you run to China, Bangladesh, India, Pakistan, Vietnam, Cambodia, Sri Lanka,
Mexico, Sub-Saharan nations, Central America, South America, Russia, or
other places being packaged as the panacea of low labor costs or great site
locations, please stop and answer a few questions:
enough electricity and natural gas in the area?
local government support my industry?
enough skilled managerial and technical labor available to support my
enough water for my process, and what about environmental responsibilities?
How is the
local highway network? What is the telecommunications situation?
relations with local unions?
Where are the
nearest vendors for my product, and are there other industrial users of
similar product in the area?
incentives are available from local government?
How would I
ship my product to market from here?
Where are the
nearest international airports and shipping ports?
special climatic weather considerations is this area?
What is the
quality of life of the labor force?
Is the local
political situation stable?
organizations or institutions of learning can offer training?
What would my
supply chain look like?
How are the country's customs brokers?
Where do they
have free trade zones and custom bonded space available?
How can I
ensure that I am properly covered with insurance?
Who are the
logistic providers and are they competent?
Does my U.S.
Customs Broker have knowledge of my products?
licensed customs brokers are employed by the brokerage company?
brokerage company assist in submitting ruling requests to customs
headquarters on a client's behalf?
brokerage company keep its clients up to date on changes in customs
brokerage company provide customs clearance at all U.S. Ports of Entry?
brokerage company assist in applying for duty drawbacks?
Trade Treaties (FTAs) are applicable?
Who are the
real owners of my facility?
What is the
justice system like in the country?
Are my trade
What are my
recourse action capabilities, if needed?
wrong answer to any one of these questions can cause great financial harm.
manufacturers and retailers doing business in the U.S.A., we do the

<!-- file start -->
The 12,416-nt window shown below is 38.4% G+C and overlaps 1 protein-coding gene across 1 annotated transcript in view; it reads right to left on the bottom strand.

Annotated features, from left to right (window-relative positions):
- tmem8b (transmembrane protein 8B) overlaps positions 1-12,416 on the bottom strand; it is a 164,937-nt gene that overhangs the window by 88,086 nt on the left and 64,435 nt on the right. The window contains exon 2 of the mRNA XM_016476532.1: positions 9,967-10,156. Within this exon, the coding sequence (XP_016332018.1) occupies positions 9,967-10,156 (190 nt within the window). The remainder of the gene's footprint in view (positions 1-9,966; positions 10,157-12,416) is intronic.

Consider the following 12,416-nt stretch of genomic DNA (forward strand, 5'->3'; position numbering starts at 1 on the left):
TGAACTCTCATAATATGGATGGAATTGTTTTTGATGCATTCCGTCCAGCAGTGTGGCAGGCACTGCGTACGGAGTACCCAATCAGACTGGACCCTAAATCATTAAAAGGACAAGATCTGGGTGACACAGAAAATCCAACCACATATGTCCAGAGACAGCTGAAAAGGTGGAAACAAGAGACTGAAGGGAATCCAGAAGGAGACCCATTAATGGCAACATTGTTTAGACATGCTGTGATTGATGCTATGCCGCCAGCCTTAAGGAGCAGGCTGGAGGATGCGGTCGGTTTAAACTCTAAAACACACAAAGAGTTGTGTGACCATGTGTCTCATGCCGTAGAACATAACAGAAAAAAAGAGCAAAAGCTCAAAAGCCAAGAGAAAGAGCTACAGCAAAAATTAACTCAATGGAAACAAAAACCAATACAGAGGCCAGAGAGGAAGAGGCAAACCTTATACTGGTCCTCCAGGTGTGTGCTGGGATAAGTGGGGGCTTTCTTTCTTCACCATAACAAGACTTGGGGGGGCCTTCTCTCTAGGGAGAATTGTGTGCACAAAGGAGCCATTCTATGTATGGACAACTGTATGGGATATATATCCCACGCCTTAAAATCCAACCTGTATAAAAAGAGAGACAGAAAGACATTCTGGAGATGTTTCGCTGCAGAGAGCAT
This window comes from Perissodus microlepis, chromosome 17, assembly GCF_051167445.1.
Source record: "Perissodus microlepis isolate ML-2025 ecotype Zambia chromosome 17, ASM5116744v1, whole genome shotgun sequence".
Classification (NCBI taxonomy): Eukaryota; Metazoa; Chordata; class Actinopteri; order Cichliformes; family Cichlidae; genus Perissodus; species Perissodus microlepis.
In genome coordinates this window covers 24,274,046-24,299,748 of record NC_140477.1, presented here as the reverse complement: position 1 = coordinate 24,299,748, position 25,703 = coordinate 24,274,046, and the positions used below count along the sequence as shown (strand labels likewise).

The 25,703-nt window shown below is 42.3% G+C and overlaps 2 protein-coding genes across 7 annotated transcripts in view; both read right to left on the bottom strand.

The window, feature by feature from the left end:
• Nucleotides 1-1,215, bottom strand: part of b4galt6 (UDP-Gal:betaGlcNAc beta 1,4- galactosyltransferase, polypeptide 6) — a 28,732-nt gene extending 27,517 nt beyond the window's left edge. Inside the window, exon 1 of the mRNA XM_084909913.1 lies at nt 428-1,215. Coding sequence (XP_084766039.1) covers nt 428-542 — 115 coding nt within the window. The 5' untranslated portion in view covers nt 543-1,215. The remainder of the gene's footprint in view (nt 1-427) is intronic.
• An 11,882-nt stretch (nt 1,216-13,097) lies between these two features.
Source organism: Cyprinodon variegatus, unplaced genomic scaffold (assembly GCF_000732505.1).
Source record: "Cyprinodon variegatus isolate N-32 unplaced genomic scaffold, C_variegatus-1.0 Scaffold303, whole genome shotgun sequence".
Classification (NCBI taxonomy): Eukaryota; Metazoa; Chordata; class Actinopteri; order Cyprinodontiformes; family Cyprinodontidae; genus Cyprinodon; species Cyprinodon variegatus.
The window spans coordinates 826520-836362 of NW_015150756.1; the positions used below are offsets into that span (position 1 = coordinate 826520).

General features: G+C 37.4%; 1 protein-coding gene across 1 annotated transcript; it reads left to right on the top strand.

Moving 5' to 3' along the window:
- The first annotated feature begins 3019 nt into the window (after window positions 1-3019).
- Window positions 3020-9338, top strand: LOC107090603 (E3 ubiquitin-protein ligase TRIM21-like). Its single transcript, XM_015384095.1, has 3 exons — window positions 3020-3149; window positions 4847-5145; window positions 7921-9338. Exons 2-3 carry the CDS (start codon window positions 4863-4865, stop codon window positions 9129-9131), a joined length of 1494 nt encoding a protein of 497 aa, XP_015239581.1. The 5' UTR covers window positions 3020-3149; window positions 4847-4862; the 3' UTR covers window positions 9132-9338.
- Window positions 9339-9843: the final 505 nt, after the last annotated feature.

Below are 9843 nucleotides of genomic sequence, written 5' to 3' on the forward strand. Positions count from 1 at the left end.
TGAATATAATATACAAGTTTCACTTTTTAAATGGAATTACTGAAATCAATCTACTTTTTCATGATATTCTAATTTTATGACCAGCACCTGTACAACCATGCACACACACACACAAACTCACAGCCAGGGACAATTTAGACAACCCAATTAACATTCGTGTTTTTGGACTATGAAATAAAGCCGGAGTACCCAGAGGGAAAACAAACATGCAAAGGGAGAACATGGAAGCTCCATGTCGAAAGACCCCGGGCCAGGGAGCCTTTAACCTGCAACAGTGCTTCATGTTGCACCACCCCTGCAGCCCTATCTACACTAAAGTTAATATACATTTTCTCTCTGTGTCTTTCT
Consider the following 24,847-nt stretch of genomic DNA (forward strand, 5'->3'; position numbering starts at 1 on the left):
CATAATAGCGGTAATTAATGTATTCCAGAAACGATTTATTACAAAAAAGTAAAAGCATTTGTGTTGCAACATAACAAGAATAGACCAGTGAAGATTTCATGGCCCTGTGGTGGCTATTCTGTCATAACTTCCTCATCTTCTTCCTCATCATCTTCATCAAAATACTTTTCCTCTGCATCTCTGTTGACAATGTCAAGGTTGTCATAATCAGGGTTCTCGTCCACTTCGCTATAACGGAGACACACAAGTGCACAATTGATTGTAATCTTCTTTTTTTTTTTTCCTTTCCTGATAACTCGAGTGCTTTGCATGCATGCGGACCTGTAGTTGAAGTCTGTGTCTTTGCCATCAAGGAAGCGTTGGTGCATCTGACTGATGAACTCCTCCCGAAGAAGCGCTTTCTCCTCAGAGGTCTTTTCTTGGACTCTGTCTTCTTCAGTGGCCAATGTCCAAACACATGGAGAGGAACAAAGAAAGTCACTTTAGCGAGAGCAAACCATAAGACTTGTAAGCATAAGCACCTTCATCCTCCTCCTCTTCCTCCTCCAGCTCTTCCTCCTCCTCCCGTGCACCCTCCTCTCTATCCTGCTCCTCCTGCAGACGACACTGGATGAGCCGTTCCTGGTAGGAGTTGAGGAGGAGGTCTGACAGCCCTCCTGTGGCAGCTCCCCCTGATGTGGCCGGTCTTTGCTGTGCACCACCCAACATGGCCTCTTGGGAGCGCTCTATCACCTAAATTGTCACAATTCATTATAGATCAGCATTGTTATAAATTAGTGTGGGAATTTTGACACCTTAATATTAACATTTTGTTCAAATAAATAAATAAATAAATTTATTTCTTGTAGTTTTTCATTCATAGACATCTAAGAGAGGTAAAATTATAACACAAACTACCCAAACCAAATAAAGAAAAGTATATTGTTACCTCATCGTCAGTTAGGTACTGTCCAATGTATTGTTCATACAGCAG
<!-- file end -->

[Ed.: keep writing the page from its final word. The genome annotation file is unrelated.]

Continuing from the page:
research, use professional services to make contracts, perform due
diligence, and have monitoring systems in place to complete processes. It
seems that in foreign countries, we assume that our selected infrastructure
(or the factory we are placing orders with) understands what is needed to
complete an order with proper specifications and on-time delivery. The
romance and drama of doing business in a foreign country tempts us to negate
the RISKS as we visualize our increased gross margins.
The story usually goes like
this: You land in a foreign country, the bell boy speaks very good English
and answers your many questions. (He usually becomes your General
Manager!!) One of your long-term employees has a sister in the foreign
country, you arrive and she speaks passable English, and she becomes your
this takes place, instead of gaining gross margins, you will learn about the
world of attorneys specializing U.S. Customs law, forensic accounting
procedures of the IRS, Transfer Pricing, Safe Harbor, and tax regulations
you have never heard of.
you not, this story is being repeated over and over again.
professionals at Stonefield Josephson have been servicing importers,
exporters and multinational corporations for over 30 years. We also have a
network of experienced professionals in most industrial countries that can
assist you with all of your accounting, foreign legal, and transitioning of
cannot eliminate all of the risk factors, but we can make you aware of them,
and help you reach your goals.